My he­roes walked the grounds and walked the courts here. Be­cause of them, I be­came a bet­ter player, too.” Roger Fed­erer, on his spe­cial con­nec­tion with Wim­ble­don Name: Roger Fed­erer World rank­ing: 3 Date of birth: Aug 8, 1981 Place of birth: Basel, Switzer­land

Place of res­i­dence: Bottmin­gen, Switzer­land Height: 6-foot-1 Turned pro: 1998 Ca­reer sin­gles ti­tles: 93 Grand Slam ti­tles: 19 (Aus­tralian Open 2004, 2006, 2007, 2010, 2017; French Open 2009, Wim­ble­don 2003, 2004, 2005, 2006, 2007, 2009, 2012, 2017; US Open 2004, 2005, 2006, 2007, 2008)

Ca­reer prize money: $107,326,692

He said that was not so much a re­sult of his foot’s pain as the idea that he could not play well enough to present a chal­lenge.

“Very tough emo­tion­ally,” said Cilic, whose foot was re-taped by a trainer af­ter the sec­ond set. “I knew that I could not give my best on the court.” It might not have mat­tered. Fed­erer was, as he’d been all tour­na­ment, flaw­less, the first man in 41 years to win Wim­ble­don with­out con­ced­ing a set. Against Cilic, he had 23 win­ners, only eight un­forced er­rors.

It capped a re­mark­able re­boot for Fed­erer, who de­parted Wim­ble­don a year ago with a lot of doubts. His body was let­ting him down, he skipped the Rio Olympics, the US Open and ev­ery­thing else in an at­tempt to try to get healthy. It worked. And how. Feel­ing re­freshed and fully fit, Fed­erer re­turned to the tour in Jan­uary and was sud­denly play­ing like the guy of old, rather than like an old guy.

In a turn-back-the-clock mo­ment, he faced ri­val Rafael Nadal in the Aus­tralian Open fi­nal and, with a fifth-set come­back, won.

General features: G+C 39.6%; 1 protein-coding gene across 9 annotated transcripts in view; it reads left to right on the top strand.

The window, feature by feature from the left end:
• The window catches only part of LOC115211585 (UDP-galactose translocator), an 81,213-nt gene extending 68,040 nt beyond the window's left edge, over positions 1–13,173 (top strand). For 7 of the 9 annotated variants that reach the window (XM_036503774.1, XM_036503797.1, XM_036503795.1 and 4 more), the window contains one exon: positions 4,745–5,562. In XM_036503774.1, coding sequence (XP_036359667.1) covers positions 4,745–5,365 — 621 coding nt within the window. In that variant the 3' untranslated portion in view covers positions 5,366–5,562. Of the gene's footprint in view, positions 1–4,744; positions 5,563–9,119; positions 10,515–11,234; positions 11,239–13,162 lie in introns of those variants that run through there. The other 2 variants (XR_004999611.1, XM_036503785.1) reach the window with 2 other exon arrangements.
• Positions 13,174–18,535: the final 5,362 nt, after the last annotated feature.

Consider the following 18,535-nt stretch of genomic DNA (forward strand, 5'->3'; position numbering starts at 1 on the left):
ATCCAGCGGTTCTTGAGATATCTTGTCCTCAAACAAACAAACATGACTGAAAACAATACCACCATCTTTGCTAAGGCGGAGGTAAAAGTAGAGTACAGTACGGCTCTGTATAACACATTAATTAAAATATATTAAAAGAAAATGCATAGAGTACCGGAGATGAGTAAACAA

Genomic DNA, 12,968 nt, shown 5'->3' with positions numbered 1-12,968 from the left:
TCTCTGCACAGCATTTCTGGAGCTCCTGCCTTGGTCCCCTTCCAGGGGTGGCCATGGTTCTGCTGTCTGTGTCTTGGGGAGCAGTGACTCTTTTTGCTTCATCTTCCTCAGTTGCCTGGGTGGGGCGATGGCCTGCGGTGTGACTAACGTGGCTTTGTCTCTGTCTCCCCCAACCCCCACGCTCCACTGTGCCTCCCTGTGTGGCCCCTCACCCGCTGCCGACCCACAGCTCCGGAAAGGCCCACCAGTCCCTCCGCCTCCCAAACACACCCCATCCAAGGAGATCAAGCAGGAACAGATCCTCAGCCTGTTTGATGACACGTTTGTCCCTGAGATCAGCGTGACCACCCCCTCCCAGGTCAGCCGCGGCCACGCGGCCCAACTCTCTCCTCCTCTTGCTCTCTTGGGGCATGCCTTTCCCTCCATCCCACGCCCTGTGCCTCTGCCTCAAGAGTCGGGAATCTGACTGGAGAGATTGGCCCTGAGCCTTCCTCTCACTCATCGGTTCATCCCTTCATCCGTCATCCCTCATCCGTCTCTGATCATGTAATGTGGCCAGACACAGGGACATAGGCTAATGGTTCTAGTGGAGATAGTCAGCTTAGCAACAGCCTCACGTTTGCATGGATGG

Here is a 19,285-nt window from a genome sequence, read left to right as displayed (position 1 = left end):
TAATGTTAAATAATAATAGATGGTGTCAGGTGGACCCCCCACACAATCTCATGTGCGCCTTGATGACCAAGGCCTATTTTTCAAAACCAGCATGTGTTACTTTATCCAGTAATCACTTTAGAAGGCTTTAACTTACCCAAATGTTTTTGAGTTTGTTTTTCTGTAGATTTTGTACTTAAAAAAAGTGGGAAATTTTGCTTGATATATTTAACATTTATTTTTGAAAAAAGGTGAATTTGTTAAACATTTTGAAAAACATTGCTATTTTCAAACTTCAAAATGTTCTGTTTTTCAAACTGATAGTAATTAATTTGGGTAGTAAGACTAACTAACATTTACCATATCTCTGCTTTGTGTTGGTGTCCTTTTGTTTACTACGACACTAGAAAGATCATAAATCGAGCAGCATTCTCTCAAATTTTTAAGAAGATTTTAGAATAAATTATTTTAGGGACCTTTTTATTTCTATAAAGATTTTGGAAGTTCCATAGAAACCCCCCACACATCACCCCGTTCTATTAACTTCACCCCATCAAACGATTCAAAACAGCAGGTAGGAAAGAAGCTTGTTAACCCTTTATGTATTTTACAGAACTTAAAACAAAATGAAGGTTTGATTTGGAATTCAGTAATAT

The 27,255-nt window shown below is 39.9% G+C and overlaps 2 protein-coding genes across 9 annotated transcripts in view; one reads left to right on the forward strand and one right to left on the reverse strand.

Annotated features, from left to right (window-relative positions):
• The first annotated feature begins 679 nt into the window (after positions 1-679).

It was Fed­erer’s 18th Grand Slam ti­tle, adding to his own record, and first in nearly five years. Those who had writ­ten him off needed to grab their erasers.

The for­mula made sense, clearly, so why not try it again? Fed­erer skipped this year’s clay-court cir­cuit to be in top shape for the grass courts he loves so dearly. Sun­day’s vic­tory made Fed­erer 31-2 in 2017, with a tour-lead­ing five ti­tles.

“On one side, yes, it sur­prises me. On the other side, I know he’s able to do so many things, so it’s not sur­pris­ing to me,” coach Sev­erin Luthi said. “But when it hap­pens, it’s amaz­ing.”

Yes, Fed­erer is back to be­ing supreme in ten­nis, lord­ing over the sport the way no man ever has. And yet, his game has changed.

He’s not, of course, the same pony­tailed 21-year-old who beat Mark Philip­pous­sis in the 2003 Wim­ble­don fi­nal. Or the teenager who, two years ear­lier, beat Sam­pras on Cen­tre Court in the fourth round, their only tour-level meet­ing.

Fed­erer’s hair is cropped, his face clean shaven. He’s a fa­ther of four, and both sets of twins — boys, 3, in their light blue blaz­ers; girls, 7, in their dresses — were in the guest box for Sun­day’s tro­phy cer­e­mony.

One son stuck a cou­ple of fin­gers in his mouth un­til a sis­ter grabbed his hand.

“They have no clue what’s go­ing on; they think it’s prob­a­bly a nice view and a nice play­ground to come to watch daddy. But one day, hope­fully, they’ ll un­der­stand,” Fed­erer said about his boys.

As for the girls, he said: “They en­joy to watch a lit­tle bit. They come for the fi­nals.”

When daddy is Roger Fed­erer, you can wait un­til the last Sun­day to show up.

cel­e­brates de­feat­ing Croa­tia’s Marin Cilic 6-3, 6-1, 6-4 to win his record eighth Wim­ble­don men’s sin­gles ti­tle in Lon­don on Sun­day.

“A record 8 Wim­ble­don cham­pi­onships and a life­time of be­ing a cham­pion on and off the court and @rogerfed­erer is the great­est of all time.”

Newspapers in English

Newspapers from China

© PressReader. All rights reserved.